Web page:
The famous shrine gates of Fushimi Inari Shrine in Kyoto are painted in akani.

During the Japanese civil wars (1467-1568), red was loved by the samurai and worn as a symbol of strength and power in battle. Red was also used as makeup in Japan long before lipstick became popular. Noble women would use safflowers as a base for their lipsticks. This flower is still picked today to make more traditional lipstick and is said to protect the beauty of Japanese women. 

One of the “Modern Beauties” by Keisai Eisen (19th century) depicts a woman painting her lips in red.

White Was Originally a Mourning Color

White is called shiro (白) in Japanese.

Since ancient times, as in many cultures, the color white has been a symbol of purity in Japanese culture. It was closely linked to the spiritual world. Even today, Shinto priests and their female helpers miko wear mostly white garments.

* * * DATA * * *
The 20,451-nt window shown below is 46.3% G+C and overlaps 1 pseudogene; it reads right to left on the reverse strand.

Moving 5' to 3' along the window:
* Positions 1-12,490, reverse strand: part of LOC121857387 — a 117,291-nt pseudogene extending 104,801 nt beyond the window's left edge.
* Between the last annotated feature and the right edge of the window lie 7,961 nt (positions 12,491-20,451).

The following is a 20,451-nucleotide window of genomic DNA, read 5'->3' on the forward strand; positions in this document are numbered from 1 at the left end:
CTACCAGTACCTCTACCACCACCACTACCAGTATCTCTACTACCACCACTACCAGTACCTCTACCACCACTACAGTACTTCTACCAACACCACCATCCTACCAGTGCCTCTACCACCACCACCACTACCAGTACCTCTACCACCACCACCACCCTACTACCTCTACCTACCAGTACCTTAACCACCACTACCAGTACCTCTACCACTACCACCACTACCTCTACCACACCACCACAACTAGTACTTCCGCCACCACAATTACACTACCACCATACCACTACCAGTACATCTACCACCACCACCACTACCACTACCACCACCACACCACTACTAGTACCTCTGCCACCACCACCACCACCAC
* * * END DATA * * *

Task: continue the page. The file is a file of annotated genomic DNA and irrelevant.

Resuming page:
A Japanese Shinto priest

White used to be the color worn during funerals and mourning. The samurai would wear ritual white clothes when committing seppuku ( better known in the West under the name hara kiri). White clothes were not really worn on other occasions. It’s only after the opening of the country during the Meiji period (1868-1912) that, under Western influence, the Japanese started wearing white clothes in everyday life, and the mourning color switched to black.

Women Used to Dye Their Teeth Black

Black is called kuro (黒) in Japanese.

Surprisingly, the oldest use of the color black in Japanese culture was tattoos. In ancient times, Japanese people would be tattooed, especially fishermen, who would get wide birds or fishes tattooed to protect themselves from evil. From the Nara period, tattoos would be used to mark criminals as a punishment, and since then tattoos suffer from a bad image, being used mainly by Japanese gangsters. However, in some parts of Japan fishermen still wear tattoos nowadays.

Black was also the opposite of the color purple: in the twelve level traditional rank system, the color black was for the last two bottom ranks. However, the samurai loved the color black on their armors, as long as it was a lacquerware-like black offering beautiful reflects!

Detail of a samurai armor